There was already news on Habr about this significant event. Indeed, it resembles a retelling of the official Microsoft press release, but that's how the 'news' should be.
Interpreted high-level programming language for general-purpose programming
The Python language has two kind of functions — normal functions that you would use in most cases, and
async functions. The latter functions are used when performing network IO in an asynchronous manner. The problem with this division is that
async functions can only be called from other
async functions. Normal functions, on the other hand, can be called from any functions — however, if you call a normal function that does a blocking operation from an
async function, it will block the whole event loop and all your coroutines. These limitations usually mean that when writing an using Python`s
asyncio, you can`t use any of the IO libraries that you use when writing a synchronous application, and vice versa, unless a library supports usage both in sync and async applications.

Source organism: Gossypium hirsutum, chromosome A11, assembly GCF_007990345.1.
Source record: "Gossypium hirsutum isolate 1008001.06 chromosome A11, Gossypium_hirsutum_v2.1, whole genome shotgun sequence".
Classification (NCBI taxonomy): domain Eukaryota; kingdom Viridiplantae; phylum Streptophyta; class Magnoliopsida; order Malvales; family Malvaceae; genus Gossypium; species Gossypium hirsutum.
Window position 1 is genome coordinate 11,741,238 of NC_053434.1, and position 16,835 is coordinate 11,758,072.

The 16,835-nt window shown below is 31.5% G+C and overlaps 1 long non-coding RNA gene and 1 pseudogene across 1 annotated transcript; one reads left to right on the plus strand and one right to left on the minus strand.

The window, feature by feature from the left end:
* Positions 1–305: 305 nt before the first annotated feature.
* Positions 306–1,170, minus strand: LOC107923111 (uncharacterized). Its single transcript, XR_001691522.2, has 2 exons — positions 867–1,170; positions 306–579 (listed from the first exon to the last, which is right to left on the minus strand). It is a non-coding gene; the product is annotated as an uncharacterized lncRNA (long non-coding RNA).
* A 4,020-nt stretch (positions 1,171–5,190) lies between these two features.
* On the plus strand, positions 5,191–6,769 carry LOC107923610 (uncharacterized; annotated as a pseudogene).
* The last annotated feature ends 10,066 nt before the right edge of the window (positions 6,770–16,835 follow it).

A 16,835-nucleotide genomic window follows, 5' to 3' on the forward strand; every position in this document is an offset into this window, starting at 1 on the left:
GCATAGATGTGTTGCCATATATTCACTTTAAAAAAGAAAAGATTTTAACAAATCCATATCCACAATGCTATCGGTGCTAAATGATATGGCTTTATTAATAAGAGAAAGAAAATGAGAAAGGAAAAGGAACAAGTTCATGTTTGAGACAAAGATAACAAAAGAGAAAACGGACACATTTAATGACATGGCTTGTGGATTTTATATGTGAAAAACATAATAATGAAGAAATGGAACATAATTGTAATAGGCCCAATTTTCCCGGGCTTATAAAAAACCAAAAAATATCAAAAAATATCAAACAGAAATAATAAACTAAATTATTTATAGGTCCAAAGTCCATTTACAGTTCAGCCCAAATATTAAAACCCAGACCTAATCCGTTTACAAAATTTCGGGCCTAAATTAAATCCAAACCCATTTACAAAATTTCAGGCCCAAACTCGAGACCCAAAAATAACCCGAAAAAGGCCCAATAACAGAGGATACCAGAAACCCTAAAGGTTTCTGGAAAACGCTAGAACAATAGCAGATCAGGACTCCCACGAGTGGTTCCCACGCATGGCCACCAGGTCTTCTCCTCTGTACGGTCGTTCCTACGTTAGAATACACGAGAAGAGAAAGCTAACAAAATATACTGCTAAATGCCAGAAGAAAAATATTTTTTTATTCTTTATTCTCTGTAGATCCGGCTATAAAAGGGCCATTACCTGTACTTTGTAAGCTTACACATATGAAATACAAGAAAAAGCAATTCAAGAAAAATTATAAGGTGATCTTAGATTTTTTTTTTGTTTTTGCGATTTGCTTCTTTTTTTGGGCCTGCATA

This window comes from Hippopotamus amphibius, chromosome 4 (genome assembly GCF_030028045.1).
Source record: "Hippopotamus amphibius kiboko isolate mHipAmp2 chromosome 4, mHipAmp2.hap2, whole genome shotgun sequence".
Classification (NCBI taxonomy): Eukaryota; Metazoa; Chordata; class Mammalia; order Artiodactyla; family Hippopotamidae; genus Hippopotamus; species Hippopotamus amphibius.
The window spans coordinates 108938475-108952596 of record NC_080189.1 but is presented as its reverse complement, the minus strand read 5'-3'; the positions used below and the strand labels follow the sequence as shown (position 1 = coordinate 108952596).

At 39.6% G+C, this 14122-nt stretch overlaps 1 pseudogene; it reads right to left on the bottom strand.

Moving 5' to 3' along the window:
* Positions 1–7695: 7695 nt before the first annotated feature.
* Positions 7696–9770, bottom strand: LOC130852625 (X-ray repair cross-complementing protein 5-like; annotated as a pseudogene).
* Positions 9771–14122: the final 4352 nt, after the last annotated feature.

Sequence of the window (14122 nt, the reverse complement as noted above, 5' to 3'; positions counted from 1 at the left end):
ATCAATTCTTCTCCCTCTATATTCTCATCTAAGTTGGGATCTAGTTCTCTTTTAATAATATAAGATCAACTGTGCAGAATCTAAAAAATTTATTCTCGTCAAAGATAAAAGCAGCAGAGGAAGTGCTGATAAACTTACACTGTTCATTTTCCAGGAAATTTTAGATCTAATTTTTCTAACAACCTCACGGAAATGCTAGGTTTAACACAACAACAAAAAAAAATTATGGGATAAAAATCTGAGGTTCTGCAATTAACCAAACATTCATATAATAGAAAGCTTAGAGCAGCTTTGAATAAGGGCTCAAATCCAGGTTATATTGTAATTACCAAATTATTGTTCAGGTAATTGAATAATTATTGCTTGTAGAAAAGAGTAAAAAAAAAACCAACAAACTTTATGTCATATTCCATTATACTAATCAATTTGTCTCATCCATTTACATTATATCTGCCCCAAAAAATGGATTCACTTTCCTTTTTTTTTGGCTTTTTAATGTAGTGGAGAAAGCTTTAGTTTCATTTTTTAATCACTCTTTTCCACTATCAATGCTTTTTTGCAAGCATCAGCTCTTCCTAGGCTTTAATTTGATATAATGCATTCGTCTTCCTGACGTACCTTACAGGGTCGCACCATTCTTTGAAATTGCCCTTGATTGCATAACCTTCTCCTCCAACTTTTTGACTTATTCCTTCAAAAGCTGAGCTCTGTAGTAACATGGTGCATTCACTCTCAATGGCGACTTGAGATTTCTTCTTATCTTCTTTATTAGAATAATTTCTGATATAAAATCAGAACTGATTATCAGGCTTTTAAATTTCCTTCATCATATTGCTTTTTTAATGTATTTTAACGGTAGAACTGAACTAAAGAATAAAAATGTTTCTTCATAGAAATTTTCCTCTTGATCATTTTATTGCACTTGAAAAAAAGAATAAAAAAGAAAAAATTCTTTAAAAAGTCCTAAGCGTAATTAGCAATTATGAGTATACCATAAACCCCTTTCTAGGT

Now, the question is, in case you are developing a large and complex library, that, say, allows users to interact with relational databases, abstracting away (some of) the differences between the SQL syntax and other aspects of these databases, and abstracting away the differences between the drivers for that database, how do you support both sync and async usage of your library without duplicating the code of your library? The way sqlalchemy is organized is that regardless of what database and driver for it you are using, you will be calling functions and methods related to